of competing on a course that we play
on everyday," Watkins said.
This tournament is bigger than most
for the Wolverines because it is the*
only home meet of the year.
Michigan will look for help from
its top player, junior Sharon Park,
who has led the team in scoring in the
first two tournaments. The
Wolverines will also look for leader-
ship from their two seniors, Nicole
Green and Laura Hess.
If the Wolverines are to win their
first-ever Big Ten title, they are going
to have to improve a great deal. The
were beaten at last weekend's tourn
ment by 88 strokes at the hands of their
biggest rival, Ohio State. The closest
they came to any Big Ten school was
Illinois, which beat the Wolverines by
I I strokes.
While Michigan has struggled
early, it does have the advantage of
being such a young team. There is a
lot of room for improvement, and the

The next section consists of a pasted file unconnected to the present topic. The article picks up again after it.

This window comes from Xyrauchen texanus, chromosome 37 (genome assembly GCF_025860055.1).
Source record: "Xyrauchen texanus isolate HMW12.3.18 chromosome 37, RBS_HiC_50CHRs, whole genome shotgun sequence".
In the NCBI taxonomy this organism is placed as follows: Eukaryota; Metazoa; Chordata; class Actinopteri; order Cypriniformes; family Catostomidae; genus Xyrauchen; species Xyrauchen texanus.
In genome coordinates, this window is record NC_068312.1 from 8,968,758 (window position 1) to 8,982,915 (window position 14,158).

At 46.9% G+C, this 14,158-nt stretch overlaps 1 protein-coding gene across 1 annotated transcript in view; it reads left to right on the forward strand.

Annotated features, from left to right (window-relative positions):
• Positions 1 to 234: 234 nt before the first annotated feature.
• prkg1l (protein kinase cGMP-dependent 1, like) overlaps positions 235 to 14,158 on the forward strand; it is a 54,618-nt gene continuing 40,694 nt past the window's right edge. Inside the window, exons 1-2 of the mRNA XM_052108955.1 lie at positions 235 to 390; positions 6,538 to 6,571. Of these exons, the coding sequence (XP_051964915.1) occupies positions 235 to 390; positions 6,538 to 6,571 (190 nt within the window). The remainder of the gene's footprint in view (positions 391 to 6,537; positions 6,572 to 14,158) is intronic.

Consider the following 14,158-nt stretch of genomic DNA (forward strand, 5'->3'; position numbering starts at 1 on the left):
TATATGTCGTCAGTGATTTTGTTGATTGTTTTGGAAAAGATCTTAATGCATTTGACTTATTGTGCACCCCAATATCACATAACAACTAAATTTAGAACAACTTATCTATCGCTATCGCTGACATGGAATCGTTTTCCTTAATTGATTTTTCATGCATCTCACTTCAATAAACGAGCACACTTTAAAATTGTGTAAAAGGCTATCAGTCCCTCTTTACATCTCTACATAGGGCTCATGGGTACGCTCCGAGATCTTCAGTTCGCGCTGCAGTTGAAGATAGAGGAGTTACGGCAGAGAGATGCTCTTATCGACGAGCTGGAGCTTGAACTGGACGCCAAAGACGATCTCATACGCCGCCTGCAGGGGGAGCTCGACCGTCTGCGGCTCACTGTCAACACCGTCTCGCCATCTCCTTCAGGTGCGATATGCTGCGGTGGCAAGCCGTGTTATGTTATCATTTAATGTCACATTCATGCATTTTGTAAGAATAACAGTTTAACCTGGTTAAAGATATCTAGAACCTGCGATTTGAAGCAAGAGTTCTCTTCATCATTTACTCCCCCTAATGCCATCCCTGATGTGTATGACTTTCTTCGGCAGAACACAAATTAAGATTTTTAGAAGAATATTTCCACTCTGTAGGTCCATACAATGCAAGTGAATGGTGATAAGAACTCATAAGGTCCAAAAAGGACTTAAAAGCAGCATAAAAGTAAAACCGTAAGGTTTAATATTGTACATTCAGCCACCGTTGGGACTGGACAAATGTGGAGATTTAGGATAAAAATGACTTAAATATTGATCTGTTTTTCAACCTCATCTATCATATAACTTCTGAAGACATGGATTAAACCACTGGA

Wolverines just have to hope that t
freshmen will be ready to go whet
the Big Ten championship rolls
around in May.
The one great thing about young ath-
letes is that they have a short memory.
The young Wolverines will try and
make this statement come true this
their three losses came against Ball State
and North Carolina - the same two
teams that handed Michigan its two loss
Probably the most interesting aspect
of the match up will be that the game fea-
tures the Big Ten's leading scorers.
Michigan senior Julie Flaclis leads the
conference with 15 goals and 32 points.
Iowa junior Kerry Lessard is close
behind her with 12 goals and 26 points.
Northwestern will probably present
Michigan with much less of a challenge
but Michigan coach Marcia Pankra.
said the Wolverines have to work on
many dimensions of their game.
"Our game between the 25-yard mark
is outstanding," Pankratz said. "We are
just not finishing our plays and convert-